I have a colleague with me whose role is to make notes of what has been said during the interview, although it is also recorded onto disc with a copy given to the suspect before he leaves. Once the interview has concluded I complete the relevant legal paperwork whilst things are still fresh in my mind and then call it a day.


HMS Mersey is in the area and a colleague and I have been invited to spend a day at sea with the Royal Navy discussing fisheries patrols carried out by the Navy and receiving a guided tour of the vessel. We board via a gangplank at Royal Quays, North Shields and head out of the mouth of the Tyne a short time later.

We start off with a tour of the vessel including the decks, gymnasium, ending on the bridge where we discuss the role of the Royal Navy in fisheries protection. A team of Royal Navy officers are preparing to disembark the mother ship in a Rigid-Hulled Inflatable Boat (RHIB) and are receiving instructions from  MMO Operations room and the HMS Mersey Commanding Officer. We observe the boarding party board a fishing vessel a short distance away and listen to radio contact throughout the inspection. No offences are found and the team return to the mother ship.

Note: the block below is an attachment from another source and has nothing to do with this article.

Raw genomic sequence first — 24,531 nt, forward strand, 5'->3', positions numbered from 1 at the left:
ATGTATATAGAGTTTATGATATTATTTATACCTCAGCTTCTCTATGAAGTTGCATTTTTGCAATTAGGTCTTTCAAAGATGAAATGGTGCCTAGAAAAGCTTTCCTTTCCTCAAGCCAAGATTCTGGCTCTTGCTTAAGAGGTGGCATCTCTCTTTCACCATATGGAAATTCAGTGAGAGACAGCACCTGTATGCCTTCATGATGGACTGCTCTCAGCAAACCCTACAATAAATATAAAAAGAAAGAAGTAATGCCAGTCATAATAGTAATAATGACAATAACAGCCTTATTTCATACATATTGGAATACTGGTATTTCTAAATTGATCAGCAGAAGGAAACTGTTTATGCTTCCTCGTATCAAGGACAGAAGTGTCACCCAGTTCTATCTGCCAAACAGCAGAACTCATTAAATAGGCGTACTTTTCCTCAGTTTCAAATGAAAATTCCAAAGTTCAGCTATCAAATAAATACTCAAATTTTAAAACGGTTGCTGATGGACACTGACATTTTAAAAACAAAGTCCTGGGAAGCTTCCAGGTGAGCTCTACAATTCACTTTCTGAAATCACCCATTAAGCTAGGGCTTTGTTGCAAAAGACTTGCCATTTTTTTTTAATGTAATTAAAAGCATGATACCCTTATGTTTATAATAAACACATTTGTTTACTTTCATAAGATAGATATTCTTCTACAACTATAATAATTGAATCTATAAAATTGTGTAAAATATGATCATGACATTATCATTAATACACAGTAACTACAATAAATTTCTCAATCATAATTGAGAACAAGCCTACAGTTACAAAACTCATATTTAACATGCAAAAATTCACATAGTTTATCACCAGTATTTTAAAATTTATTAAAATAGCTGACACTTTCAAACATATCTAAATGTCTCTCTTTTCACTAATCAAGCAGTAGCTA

HMS Mersey
HMS Mersey

After lunch the boarding party set off again, this time with my colleague and I in tow so that we can observe them at close range whilst their inspection is carried out. Halfway through the inspection it is clear that there is an issue with one of the nets on board and further advice is sought from the MMO Operations room. By now it is late in the afternoon and darkness has fallen so the decision is made by HMS Mersey’s Commanding Officer to return myself and my colleague to shore whilst the boarding party remain with the fishing vessel until the inspection is complete.